More details about what the land will look like and what it could be used for will be available once the plan is submitted to the assessment board next year.

No matter how much work is done to clean up the Faro site, it doesn’t appear government will be able to wash its hands of the project completely.

Rainey said there will always have to be someone monitoring the water. As well, the huge pit, which is more than a square kilometre in size, is never going to be filled in, he said.

“There always will likely be places that are just unsafe for people to access on the site and we’ll have to control that just to protect people’s own health and safety.”

The fact that the site may need to be cared for “forever” concerns Lewis Rifkind with the Yukon Conservation Society.

“Who’s going to pay for this? Are we going to pay for it forever?” he said.

“Every dollar we spend on water treatment on this mine site is a dollar less for schools, hospitals, roads and — it’s unusual for YCS to say this — it’s a dollar less for investing in other economic development opportunities.”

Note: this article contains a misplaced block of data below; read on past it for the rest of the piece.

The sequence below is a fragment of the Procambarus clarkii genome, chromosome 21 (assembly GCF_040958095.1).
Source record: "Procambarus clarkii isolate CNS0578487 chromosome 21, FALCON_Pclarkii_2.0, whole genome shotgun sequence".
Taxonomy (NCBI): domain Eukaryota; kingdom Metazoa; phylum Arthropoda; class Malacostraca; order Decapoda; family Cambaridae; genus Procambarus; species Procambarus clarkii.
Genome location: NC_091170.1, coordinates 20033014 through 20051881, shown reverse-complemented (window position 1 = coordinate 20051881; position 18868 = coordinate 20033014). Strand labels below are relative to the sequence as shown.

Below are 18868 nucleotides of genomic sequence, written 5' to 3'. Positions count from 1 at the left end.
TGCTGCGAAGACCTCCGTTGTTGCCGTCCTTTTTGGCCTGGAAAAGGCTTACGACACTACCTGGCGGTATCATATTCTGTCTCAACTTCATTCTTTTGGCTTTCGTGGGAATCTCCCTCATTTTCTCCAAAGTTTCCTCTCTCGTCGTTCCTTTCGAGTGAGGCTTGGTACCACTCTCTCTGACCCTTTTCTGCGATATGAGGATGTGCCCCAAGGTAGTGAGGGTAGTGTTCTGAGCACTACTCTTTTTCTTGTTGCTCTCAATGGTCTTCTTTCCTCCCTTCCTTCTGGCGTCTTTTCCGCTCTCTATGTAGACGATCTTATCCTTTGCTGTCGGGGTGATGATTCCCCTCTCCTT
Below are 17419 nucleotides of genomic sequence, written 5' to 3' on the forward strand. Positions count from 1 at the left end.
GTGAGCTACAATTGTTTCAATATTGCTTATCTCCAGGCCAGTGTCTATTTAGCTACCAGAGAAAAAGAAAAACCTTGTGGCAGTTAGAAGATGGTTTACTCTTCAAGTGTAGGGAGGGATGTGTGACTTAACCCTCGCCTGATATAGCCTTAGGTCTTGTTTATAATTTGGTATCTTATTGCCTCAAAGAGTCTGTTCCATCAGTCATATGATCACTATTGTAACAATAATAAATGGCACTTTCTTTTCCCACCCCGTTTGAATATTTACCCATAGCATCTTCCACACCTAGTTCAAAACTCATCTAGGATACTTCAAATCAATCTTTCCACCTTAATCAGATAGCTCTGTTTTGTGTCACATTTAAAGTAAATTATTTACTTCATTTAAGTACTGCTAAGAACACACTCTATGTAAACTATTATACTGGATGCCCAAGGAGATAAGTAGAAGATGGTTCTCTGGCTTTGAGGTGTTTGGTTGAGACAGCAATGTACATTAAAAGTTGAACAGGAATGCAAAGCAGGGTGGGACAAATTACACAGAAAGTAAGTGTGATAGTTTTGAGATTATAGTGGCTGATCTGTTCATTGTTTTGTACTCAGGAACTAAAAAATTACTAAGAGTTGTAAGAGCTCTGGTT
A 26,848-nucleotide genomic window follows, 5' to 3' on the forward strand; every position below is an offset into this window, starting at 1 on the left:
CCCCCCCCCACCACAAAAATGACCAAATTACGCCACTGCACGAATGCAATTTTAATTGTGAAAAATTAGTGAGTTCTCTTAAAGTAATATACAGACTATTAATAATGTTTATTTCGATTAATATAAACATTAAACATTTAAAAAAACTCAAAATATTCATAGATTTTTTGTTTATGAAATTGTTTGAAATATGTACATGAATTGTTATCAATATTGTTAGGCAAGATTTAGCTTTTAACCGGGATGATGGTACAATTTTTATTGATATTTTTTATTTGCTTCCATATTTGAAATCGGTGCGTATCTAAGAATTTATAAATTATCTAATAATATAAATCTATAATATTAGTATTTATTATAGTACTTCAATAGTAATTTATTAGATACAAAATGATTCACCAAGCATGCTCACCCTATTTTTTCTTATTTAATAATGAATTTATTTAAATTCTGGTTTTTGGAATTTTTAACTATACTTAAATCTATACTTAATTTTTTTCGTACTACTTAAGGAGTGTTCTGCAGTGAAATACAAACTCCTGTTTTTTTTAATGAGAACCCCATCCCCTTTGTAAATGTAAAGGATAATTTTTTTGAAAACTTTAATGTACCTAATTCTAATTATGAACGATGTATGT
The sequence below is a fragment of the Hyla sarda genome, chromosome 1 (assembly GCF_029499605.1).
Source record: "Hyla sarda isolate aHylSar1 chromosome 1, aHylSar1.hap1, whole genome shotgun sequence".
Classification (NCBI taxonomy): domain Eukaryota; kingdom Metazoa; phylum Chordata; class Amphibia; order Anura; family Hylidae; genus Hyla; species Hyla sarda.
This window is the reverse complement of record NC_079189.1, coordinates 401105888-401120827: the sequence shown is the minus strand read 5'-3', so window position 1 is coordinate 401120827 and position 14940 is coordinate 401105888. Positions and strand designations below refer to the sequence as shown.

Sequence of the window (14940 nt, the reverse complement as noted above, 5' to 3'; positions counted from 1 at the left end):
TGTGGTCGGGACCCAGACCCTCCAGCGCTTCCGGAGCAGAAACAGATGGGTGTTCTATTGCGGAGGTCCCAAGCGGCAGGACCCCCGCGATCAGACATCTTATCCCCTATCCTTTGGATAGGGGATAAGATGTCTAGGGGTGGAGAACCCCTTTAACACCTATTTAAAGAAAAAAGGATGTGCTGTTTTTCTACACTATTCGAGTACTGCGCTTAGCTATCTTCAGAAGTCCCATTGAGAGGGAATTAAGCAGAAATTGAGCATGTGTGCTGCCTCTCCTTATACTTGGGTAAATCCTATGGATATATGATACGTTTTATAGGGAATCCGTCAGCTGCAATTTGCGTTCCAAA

The federal government pays the bills for the work at the mine site. The territorial government is in charge of most on-site management.

Indigenous and Northern Affairs Canada estimates it has spent $350 million on the site since 1998. That includes $150 million on care and maintenance.

There’s no word on how much the department plans to spend on remediation and future monitoring. No one from INAC was available to comment for this story.

Rifkind said he’s glad the plan is heading towards the Yukon assessment board because that will mean more transparency.

“As soon as you start putting stuff into YESAB and into the water board, a lot of documentation is available and you get a chance to ask questions.”

There are still concerns about what is on the site and what is flowing off, he said.